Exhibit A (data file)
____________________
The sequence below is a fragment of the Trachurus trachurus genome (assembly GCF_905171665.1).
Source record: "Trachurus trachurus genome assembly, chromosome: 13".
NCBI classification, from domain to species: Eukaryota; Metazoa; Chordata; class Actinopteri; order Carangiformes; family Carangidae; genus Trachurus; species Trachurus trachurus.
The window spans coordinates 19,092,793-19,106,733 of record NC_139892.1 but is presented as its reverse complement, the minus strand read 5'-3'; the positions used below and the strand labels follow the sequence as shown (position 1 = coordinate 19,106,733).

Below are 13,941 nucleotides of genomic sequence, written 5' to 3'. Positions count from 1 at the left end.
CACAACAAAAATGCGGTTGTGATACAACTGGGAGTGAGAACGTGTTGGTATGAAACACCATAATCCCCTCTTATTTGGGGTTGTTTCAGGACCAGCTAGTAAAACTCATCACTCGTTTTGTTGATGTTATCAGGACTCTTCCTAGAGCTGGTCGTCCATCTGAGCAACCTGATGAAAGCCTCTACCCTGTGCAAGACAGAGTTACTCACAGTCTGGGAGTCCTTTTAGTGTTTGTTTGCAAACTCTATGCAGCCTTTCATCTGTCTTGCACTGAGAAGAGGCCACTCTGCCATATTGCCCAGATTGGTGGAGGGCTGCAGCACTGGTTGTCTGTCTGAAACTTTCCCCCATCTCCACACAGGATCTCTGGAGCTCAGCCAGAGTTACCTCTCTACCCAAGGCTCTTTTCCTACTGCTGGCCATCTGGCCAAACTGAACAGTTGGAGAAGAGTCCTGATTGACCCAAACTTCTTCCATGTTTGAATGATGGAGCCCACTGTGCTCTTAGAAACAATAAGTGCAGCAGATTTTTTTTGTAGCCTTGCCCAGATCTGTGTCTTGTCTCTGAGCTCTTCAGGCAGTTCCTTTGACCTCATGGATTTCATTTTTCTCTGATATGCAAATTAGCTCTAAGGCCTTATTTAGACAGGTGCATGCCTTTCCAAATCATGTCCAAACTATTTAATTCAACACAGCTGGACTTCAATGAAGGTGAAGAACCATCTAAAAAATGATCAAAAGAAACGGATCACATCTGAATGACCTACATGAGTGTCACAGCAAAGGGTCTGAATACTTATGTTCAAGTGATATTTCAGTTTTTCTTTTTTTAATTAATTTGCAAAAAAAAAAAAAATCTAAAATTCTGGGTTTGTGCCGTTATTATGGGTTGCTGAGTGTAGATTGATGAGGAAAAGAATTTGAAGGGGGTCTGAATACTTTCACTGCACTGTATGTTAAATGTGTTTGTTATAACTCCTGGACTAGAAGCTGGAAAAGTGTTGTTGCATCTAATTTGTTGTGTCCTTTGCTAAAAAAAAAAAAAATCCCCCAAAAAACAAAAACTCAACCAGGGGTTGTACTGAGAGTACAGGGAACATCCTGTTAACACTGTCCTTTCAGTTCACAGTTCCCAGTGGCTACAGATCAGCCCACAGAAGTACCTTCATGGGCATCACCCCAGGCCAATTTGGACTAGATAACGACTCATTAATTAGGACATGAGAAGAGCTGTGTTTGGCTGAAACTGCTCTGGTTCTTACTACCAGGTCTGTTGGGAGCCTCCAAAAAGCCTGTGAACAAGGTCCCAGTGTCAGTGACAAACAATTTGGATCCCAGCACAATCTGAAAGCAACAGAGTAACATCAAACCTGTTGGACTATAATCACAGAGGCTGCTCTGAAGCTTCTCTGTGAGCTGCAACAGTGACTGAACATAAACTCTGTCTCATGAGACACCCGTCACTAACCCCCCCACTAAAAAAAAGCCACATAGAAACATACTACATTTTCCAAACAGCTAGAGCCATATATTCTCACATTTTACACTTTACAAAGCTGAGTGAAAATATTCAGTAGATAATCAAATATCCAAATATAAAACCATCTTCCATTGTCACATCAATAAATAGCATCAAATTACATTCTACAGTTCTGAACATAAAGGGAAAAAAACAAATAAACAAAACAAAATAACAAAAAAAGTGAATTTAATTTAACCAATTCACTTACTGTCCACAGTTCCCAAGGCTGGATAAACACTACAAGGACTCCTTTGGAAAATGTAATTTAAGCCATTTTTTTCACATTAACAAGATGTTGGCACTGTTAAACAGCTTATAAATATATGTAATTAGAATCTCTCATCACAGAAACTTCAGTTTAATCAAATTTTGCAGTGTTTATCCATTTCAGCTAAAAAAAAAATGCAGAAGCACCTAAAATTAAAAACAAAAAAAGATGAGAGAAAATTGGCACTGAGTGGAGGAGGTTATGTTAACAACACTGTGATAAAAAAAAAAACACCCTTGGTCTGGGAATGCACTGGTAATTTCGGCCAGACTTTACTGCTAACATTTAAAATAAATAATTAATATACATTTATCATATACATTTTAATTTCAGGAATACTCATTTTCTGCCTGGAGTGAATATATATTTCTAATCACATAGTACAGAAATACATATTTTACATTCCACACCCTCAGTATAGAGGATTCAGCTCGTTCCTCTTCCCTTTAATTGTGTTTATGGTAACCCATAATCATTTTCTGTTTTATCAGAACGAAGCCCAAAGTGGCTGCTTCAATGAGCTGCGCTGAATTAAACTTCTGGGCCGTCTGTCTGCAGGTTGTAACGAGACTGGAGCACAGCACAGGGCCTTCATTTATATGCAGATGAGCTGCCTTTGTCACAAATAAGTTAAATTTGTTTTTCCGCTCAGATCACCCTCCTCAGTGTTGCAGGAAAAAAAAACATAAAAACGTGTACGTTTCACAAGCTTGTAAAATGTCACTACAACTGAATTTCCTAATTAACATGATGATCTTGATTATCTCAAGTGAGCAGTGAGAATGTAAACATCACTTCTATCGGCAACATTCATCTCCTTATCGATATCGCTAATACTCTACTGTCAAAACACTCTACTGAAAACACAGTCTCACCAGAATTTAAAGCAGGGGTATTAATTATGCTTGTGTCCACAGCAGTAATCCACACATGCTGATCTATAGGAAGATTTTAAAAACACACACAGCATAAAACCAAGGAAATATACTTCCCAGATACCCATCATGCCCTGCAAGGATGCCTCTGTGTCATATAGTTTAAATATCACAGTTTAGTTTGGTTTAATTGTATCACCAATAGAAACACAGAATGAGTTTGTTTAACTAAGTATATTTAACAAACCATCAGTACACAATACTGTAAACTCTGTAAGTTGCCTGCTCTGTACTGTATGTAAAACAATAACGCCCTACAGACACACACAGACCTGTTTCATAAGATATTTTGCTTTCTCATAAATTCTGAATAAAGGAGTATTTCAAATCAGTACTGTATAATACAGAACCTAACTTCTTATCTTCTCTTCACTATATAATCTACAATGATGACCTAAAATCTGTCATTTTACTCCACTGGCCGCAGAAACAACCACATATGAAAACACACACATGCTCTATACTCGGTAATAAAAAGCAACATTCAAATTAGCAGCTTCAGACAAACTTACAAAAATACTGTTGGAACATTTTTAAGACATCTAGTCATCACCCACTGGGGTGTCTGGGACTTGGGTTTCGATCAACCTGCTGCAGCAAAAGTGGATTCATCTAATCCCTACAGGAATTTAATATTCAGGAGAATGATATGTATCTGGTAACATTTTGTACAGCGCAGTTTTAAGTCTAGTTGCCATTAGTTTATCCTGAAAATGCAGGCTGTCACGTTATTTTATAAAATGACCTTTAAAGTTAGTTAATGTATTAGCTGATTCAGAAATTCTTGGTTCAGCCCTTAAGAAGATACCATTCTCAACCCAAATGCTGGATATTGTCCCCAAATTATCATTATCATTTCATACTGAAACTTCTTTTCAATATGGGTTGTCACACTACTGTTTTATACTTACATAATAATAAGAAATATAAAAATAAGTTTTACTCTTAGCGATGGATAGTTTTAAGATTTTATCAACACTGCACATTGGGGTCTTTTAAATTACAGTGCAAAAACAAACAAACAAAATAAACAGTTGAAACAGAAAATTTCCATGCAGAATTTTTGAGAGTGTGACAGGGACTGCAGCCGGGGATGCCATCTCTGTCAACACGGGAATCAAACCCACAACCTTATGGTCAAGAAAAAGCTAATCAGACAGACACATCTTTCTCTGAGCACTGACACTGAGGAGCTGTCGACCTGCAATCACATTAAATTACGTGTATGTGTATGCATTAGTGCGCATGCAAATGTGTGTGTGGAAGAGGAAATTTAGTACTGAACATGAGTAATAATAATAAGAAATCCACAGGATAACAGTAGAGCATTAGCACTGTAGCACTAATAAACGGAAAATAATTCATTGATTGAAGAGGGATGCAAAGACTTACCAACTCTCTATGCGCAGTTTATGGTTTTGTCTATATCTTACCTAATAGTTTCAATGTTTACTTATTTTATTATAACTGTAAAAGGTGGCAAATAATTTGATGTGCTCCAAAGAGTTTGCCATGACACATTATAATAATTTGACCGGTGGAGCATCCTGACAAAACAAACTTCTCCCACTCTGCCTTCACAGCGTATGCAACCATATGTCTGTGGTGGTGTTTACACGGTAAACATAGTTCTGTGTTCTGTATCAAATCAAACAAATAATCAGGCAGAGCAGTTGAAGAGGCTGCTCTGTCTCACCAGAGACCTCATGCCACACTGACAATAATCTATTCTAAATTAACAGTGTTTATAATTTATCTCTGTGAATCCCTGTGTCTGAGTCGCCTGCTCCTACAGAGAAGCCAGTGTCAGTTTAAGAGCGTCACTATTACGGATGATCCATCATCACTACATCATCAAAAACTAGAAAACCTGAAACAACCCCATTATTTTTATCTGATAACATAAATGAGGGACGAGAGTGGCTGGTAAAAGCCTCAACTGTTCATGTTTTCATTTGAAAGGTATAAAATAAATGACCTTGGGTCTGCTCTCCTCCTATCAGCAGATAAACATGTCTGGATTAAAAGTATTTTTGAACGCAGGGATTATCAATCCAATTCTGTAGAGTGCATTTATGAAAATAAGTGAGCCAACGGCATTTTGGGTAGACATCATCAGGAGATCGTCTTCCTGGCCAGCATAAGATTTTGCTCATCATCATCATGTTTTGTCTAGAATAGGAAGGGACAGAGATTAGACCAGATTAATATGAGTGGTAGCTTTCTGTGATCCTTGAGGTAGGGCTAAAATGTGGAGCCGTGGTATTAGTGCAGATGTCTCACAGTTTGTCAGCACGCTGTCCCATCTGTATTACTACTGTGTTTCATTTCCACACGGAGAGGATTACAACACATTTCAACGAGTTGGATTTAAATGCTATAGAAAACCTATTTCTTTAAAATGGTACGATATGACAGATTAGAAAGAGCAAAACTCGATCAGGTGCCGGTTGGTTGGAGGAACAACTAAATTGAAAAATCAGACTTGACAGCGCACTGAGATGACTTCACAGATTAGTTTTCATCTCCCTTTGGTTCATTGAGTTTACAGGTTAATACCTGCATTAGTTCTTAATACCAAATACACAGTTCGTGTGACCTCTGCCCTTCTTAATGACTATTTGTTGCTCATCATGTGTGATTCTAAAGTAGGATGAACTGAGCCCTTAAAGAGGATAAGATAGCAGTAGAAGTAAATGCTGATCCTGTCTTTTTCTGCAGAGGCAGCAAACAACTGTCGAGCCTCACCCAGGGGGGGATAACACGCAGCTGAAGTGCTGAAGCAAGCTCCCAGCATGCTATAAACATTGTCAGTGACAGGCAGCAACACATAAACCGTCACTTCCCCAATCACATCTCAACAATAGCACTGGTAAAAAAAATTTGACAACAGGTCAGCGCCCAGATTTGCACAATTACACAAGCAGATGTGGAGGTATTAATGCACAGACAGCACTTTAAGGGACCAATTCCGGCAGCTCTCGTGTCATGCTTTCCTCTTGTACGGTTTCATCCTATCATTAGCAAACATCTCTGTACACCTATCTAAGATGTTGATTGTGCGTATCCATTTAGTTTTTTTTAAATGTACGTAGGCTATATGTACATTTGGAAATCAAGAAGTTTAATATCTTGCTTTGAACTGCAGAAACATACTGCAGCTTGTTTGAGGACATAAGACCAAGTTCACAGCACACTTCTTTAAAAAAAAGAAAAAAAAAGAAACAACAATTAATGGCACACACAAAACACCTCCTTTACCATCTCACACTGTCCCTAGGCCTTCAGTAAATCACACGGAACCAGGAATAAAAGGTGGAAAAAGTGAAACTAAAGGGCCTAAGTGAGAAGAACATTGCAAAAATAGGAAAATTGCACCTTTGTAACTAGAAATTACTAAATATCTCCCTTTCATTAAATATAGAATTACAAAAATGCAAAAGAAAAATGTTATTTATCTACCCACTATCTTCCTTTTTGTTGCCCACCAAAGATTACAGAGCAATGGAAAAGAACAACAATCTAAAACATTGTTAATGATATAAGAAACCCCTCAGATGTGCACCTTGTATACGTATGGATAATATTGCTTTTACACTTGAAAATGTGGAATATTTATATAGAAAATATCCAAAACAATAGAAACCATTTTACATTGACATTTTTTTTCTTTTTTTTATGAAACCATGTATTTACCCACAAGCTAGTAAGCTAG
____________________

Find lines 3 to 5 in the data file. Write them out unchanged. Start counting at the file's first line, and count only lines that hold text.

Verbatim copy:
NCBI classification, from domain to species: Eukaryota; Metazoa; Chordata; class Actinopteri; order Carangiformes; family Carangidae; genus Trachurus; species Trachurus trachurus.
The window spans coordinates 19,092,793-19,106,733 of record NC_139892.1 but is presented as its reverse complement, the minus strand read 5'-3'; the positions used below and the strand labels follow the sequence as shown (position 1 = coordinate 19,106,733).

Below are 13,941 nucleotides of genomic sequence, written 5' to 3'. Positions count from 1 at the left end.